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I like to make copies of everything I can as I prepare for the next school year! I am trying to figure out the best way to store and organize it all and minimize doing as much during the school year! I know some people divide their paperwork by subject in hanging files and just pull what they need for the next day or for the week. I have also heard of moms dividing the year into weeks and then dividing the paperwork between those weeks! I’m just thinking that flexibility is key and if your plan gets changed, all those folders have to be shifted! So, when you are getting ready to start the next school year, how do you organize your paperwork that will be given to your kids?MonicaParticipant
What kind of paperwork? We honestly don’t have a lot of paperwork around here.
For copywork, PDF books, etc., I bind the papers together with my ProClick binder.
I make copies of the following: Using Language Wisely, Spelling Wisdom, Visits to Africa and the student activity pages from Considering Gods Creation (for the kids to make their own Creation Notebook). Stuff like that where I can keep the original and have a copy ready to go! I have 6 kiddos so if the copyright says we can make copies for use within our household, we do :). They also have handwriting practice daily so that is an additional paper! I have heard where some parents just look at the next school day and pull all the paperwork that applies to that day and put it in a folder marked with that child’s name! This is what I did last year with the Visits to Africa maps and the handwriting paperwork! It’s because they can get their folder and start working independently on a few items! My son (3rd grade) can work on his map and handwriting on his own so it’s important to have those items ready to go in one place so he can grab and go! I do know some who take paperwork for the year and dived it into weeks for the years and others I have heard who just leave them in folders labeled by subject or curriculum! I was just curious how everyone organizes paperwork once they have made copies for their student. I do all of this at one time during the Summer 🙂Rachel WhiteParticipant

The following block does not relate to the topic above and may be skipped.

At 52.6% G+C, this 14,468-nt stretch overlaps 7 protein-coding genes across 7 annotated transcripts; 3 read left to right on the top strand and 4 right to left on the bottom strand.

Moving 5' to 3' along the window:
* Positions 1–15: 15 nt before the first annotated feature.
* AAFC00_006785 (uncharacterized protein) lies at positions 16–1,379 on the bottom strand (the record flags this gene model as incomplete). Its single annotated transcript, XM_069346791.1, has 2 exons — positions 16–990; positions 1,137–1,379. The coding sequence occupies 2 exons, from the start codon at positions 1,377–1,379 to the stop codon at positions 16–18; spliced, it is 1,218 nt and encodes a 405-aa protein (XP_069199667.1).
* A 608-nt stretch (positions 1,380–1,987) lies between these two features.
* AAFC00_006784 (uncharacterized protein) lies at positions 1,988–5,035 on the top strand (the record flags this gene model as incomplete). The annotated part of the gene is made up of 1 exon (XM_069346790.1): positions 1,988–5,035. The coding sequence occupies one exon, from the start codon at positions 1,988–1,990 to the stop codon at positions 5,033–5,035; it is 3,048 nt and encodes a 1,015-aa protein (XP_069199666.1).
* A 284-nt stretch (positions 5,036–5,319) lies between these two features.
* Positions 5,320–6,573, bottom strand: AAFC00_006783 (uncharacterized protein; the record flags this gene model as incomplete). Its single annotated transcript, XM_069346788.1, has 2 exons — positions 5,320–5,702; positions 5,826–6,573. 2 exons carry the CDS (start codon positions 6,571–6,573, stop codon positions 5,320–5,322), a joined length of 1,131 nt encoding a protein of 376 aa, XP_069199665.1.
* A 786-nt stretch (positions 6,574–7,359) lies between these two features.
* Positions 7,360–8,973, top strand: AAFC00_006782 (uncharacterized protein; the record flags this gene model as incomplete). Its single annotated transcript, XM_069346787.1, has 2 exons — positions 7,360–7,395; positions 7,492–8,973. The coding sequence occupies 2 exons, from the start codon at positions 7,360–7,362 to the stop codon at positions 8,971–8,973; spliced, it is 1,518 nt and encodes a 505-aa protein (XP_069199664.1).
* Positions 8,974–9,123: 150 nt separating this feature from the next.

I do one if two things:
- Either use a binder r three-pronged folder; large enough, but not too thick, to hold the copies, so they grab the binder titled according to subject and go with it. Ex: Spelling Wisdom has it’s own binder, a 1-2″ one. I’ve copied all exercises and placed them unto it. They have a lined notebook to copy into that slides into the binder sleeve.
- Second option is one big binder (3″), with tabs separated by various minor subjects (i.e. subjects with less printables/copies required). Ex: put grammar tests in here behind Grammar Tests tab.
However, my most common method is: one subject=1 binder.
We used 3-prong folders for each subject this last year. I printed a term at a time, so it wasn’t an overwhelming amount to print, yet not so little that I constantly had to make more copies.
We had folders for Spelling Wisdom, Visits to Europe, copywork, math, science, history, and grammar (ELTL). I had them color-coded so everyone had orange for spelling, purple for grammar, red for math, etc. When they got too thick for the DC to easily work with, I removed the older pages.
Next year my plan is to go back to binders (DH picked up a neat binder organizer at a garage sale), and I’ll be printing/copying 6 weeks at a time.
I think I may use the crate system (aka hanging file folders in a crate or other portable container). Holly, I like your idea to prepare and organize the paperwork for small blocks of the school year (or terms). I wanted to organize for the whole year, but I don’t know how realistic that is since plans change! The term planning and organizing solves that problem!
In the past I’ve had one 3 ring binder per child for keeping maps, loose art papers, special poems or stories they copied, picture study if they have their own print. At the end of the year we clean it out, keeping only the best stuff to store away as part of their memories.
When I don’t purchase copywork from SCM, (and I do when I am pregnant or have littles) I do print off copywork per term using worksheetworks and poems and hymns I look up and type in, then <span style=”line-height: 1.5;”>staple or bind that, and timed math sheets same thing using 9’s down from MOTL.</span>
Then, they each have a spiral ruled notebook for SW practice and dictation, and Story Starters if we don’t type them up and tape into it. We use drawing on whiteboards to help spur most narrations recently.
A spiral ruled notebook for math- 5 review problems a day from Math on the Level, (new lessons are done on ind. Whiteboards) I turn it sideways to help them keep the numbers lined up.
And a high quality multi media spiral bound artists notebook for nature study and art.
As they get older, they have learned to grab their things that are on the posted schedule each morning right after breakfast, Bible and verses, for what we ended up calling Tablework.
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